To help people make sound health care decisions and get the care they would want for themselves or their family members as life draws to a close, the National Institute on Aging has produced a comprehensive 68-page booklet, “End-of-Life: Helping With Comfort and Care.” Individual free copies can be obtained through the institute’s Web site,, or by calling 800-222-2225.

Death + Crime Death + the Law Death Ethics Suicide

Important Right-to-Die Court Decision in the UK

Debbie Purdy wins ‘significant legal victory’ on assisted suicide
Afua Hirsch, The Guardian (July 30, 2009)

An important turn today for UK Assisted Dying supporters (which is about 62% of the public…). Debbie Purdy successfully argued that it would be a violation of human rights for her to not know whether her husband would be prosecuted for accompanying her to the Swiss clinic Dignitas, where she wishes to die if her multiple sclerosis worsens.

Debbie Purdy and Omar Puente

The Purdy case is important and it will presumably force a change in UK law. As it currently stands, the UK’s 1961 Suicide Act decriminalizes suicide if you kill yourself. But any person whom:

aids, abets, counsels or procures the suicide of another, or an attempt by another to commit suicide, shall be liable on conviction on indictment to imprisonment for a term not exceeding fourteen years.

What that aiding, abetting, counseling, and procuring entails is really ambiguous. It is all so unclear that UK Prosecutors have been declining to press charges against families that accompany, say, a loved one to die in the Dignitas Clinic.

For an extremely thorough history on the Assisted Dying debate in the UK, see the Guardian’s Assisted Suicide page.

I discussed much of this information a few weeks ago in a Death Reference Desk post about the recent deaths of Edward and Joan Downes.

Since the Downes’ deaths and that discussion, I came across the following article: ‘Romantic’ death may idealize suicide: critics. Maybe. But I’m not so convinced. If anything, what Edward and Joan Downes chose to do was die and to die together. It was an act of love, to be sure, but I’m not ready to call it romance.

They chose death over a biological life neither one of them wanted to live.

It is absolutely acceptable to choose death. And family members and/or friends who want to assist in that choice should be able to do so without fear of the law.

But LOOK OUT: Scotland might beat England to the punch. Scottish MPs are discussing a change to Scotland’s own assisted suicide laws.

And Scottish MP Margo MacDonald is leading a fierce charge.

Death + the Law Death Ethics Suicide

British Couple Choose Assisted Dying at Dignitas Clinic

With Help, Conductor and Wife Ended Lives
John F. Burns, New York Times (July 14, 2009)

For several years now, the UK press has reported on individuals and couples who travel to the Dignitas Clinic in Switzerland to end their lives. The most recent articles focus on Sir Edward Downes and his wife Joan. Joan Downes had terminal cancer and based upon statements by family members, Edward Downes (who did not suffer from any terminal disease) accompanied his wife in order to die with her. The Downes’ case, while tragic, is but one of many over the last year. Indeed, a similar situation occurred for another couple, Peter and Penelope Duff, in March 2009. The Duff’s were a well-to-do couple who lived in Bath, England (where I am faculty member in the Centre for Death and Society at the University of Bath). They were both suffering from terminal diseases and chose to end their lives at Dignitas.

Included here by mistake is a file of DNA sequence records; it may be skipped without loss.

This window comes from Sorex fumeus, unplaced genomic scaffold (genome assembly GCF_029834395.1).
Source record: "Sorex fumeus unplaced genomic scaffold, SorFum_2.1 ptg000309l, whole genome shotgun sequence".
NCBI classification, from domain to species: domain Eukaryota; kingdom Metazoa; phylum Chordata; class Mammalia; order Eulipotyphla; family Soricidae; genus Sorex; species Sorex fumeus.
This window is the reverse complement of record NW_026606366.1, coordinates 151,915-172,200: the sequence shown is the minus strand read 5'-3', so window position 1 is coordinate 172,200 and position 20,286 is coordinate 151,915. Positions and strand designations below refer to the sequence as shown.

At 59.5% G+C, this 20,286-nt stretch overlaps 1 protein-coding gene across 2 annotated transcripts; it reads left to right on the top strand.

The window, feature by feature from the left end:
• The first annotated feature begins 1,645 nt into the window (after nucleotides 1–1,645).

What emerges from all of these cases is an often overlooked point and an issue that I think deserves more attention. The services offered at Dignitas are not free and each assisted death costs roughly $6,750 US dollars (approx. 4,100 British Pounds or 4,800 Euros). I mention the cost, which will most certainly strike many readers as crass, precisely because choosing to die in a less-than-violent manner is increasingly becoming an option only for the affluent. The debate in the UK over assisted suicide absolutely taps into the ongoing debates about social class and it is apparent that individuals with access to the necessary funds will make their way to Dignitas.

The Guardian maintains an extremely valuable news archive on Assisted Suicide and I would suggest that all Death Reference Desk readers spend some time looking through the articles.

Interestingly enough, as debates about changing the UK’s laws on assisted suicide go on and on, two American states are often used as models. Both Oregon and Washington State have Death with Dignity Act laws and the Oregon law is often cited (and used) as a leading example of a rigorously reviewed, fair law. The Oregon Death with Dignity Act has even withstood judicial review by the United States Supreme Court (Gonzales v. Oregon 2006)

The UK’s assisted dying debate will most certainly continue as will the numbers of people choosing to die at Dignitas. This is a topic that I will also bring to the Death Reference Desk on a regular basis.